This page will introduce the following materials for microfluidic chip manufacturing:
Paper is a highly porous and flexible material based on cellulose that is excellent at wicking liquids and has recently become a promising microfluidic material.
- It is an inexpensive substrate that can be easily chemically modified through composition/formulation changes or surface chemistry methods.
- Paper can be simply processed by burning or natural degradation.
- Paper can be used for biochemical analysis and medical and forensic diagnosis. Due to its weak mechanical properties and limited technology, it can only be used in limited applications.
- The porous structure of paper can also combine flow, filtration and separation.
- Paper is biocompatible, and the usual white background provides contrast for color-based detection methods.
- The detection of analytes in paper microfluidics can be colorimetry, electrochemistry, chemiluminescence and electrochemiluminescence. However, most paper microfluidic analysis devices rely on colorimetric detection.
However, the use of such materials poses some challenges: the channel size is very wide. Some liquids with low surface tension may not be well confined in the hydrophobic channel. It is also not suitable for use with external pumps or dispensers.
A hydrogel is a 3D network of hydrophilic polymer chains located in an aqueous medium. It is highly absorbent and highly porous, allowing molecules or particles to diffuse through. It also has hydrophilicity, high permeability, transparency as well as biocompatibility, and is an ideal material for encapsulating cells. Hydrogels are currently used in many applications, such as cell-cell interactions, drug delivery, artificial tissue constructs, and regenerative medicine.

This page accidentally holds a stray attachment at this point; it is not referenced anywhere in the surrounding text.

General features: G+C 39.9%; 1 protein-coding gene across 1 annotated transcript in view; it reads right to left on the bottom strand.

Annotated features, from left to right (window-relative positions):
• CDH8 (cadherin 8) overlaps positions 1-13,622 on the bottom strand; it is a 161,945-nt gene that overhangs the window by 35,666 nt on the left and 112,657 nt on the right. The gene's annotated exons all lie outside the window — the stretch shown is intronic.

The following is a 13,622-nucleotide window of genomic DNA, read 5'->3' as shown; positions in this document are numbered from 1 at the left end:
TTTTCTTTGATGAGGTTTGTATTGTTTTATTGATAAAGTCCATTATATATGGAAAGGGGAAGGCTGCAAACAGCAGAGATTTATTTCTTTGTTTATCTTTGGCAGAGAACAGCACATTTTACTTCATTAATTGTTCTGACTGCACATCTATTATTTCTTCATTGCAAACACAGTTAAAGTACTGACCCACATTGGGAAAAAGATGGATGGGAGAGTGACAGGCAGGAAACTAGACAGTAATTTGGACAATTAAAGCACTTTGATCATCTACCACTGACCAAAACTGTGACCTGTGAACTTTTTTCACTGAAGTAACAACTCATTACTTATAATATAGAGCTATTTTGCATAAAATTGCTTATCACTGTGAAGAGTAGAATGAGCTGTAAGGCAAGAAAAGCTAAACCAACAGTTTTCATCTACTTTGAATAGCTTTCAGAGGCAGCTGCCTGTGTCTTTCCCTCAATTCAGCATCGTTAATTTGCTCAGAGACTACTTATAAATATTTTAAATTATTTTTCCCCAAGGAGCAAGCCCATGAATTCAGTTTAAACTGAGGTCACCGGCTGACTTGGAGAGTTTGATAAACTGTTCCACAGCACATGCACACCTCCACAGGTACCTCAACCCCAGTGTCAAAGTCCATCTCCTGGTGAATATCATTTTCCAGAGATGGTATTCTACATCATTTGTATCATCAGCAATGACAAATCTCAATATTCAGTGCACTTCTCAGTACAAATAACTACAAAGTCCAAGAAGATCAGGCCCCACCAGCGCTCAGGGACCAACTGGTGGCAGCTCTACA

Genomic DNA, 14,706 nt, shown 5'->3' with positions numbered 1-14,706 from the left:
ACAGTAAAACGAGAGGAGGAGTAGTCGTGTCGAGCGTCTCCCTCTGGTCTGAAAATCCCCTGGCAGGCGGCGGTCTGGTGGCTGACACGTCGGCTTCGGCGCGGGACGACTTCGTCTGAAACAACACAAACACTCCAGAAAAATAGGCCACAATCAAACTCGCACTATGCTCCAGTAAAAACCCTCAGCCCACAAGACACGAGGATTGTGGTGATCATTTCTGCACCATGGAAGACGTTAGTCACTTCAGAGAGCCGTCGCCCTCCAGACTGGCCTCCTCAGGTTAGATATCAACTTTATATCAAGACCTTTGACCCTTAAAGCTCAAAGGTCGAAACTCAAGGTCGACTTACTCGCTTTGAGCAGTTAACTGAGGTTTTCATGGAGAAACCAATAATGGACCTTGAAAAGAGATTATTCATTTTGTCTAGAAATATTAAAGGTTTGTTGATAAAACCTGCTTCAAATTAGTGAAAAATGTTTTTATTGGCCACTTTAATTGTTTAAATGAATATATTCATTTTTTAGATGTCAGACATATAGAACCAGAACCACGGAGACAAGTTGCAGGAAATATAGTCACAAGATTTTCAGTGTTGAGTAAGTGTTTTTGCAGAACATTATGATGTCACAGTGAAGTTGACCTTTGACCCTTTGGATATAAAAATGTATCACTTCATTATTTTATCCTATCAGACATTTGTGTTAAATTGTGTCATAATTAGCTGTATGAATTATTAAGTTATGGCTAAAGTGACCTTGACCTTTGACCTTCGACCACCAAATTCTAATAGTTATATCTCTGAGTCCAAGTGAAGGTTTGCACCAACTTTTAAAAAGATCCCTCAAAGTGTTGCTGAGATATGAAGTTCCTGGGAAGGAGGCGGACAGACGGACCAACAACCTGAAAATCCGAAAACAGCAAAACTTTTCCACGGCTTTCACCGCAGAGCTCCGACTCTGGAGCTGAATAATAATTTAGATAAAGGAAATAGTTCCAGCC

Figure 1. The alginate-agar-based whole-hydrogel microfluidic device enabled cell-on-hydrogel AST. (a) Photograph of the mixed-gel device after fabrication; (b) Schematic of the AST that could be performed under the synergistic effect of two different antibiotics; (c) Antibiotic sensitivity tests using E. coli treated by ampicillin for 8 h; (d) Plot of the average length of bacterial cells in the circles that were denoted in panel (c). (Qin N, et al. 2021)
In recent years, researchers have developed a variety of microfluidic 3D cell culture platforms for the reconstruction of a complex and well-controlled 3D microenvironment that mimics the biotope. In particular, culturing cells in hydrogels has been shown to be useful in helping cells maintain their natural tissue-specific functions by mimicking the 3D tissue environment in the body.
Cyclic Olefin Copolymer Microfluidic Chip
COC is synthesized by the chain copolymerization of cyclic monomers with ethylene or by ring-opening polymerization of various cyclic monomers followed by hydrogenation, which has good moldability and low cost. It includes excellent light transmittance, biocompatibility, and high chemical resistance. The material also has low moisture absorption and high water resistance and heat resistance.
However, COC has brittleness and low thermal diffusivity, which may limit its use in certain applications. The material may also be attacked by non-polar organic solvents. COC microfluidic devices must undergo surface modification to separate hydrophobic compounds.
Paper/polymer hybrid microfluidic chip
The paper/polymer hybrid microfluidic device is based on the concept of a paper microfluidic chip while correcting its shortcomings. They can quickly immobilize biomolecules and provide high performance in terms of flow control. They are characterized by the inoperability of pure paper equipment.
These hybrid devices show high throughput and contribute to the immediate diagnosis of diseases. One of their many advantages is to avoid the complex surface modification that must be performed when using polymers.
Figure.2 Microfluidic devices with hydrophobic polymer substrate patterned with hydrophilic graphene oxide (GO) for the separation of liquid-liquid two-phase systems. (Alazzam A, et al. 2020)
- Qin N, et al. (2021). "Microfluidic Technology for Antibacterial Resistance Study and Antibiotic Susceptibility Testing: Review and Perspective." ACS Sens. 6(1): 3-21.
- Alazzam A, et al. (2020). "Microfluidic Devices with Patterned Wettability Using Graphene Oxide for Continuous Liquid-Liquid Two-Phase Separation." ACS Applied Nano Materials. 3(4): 3471-3477.
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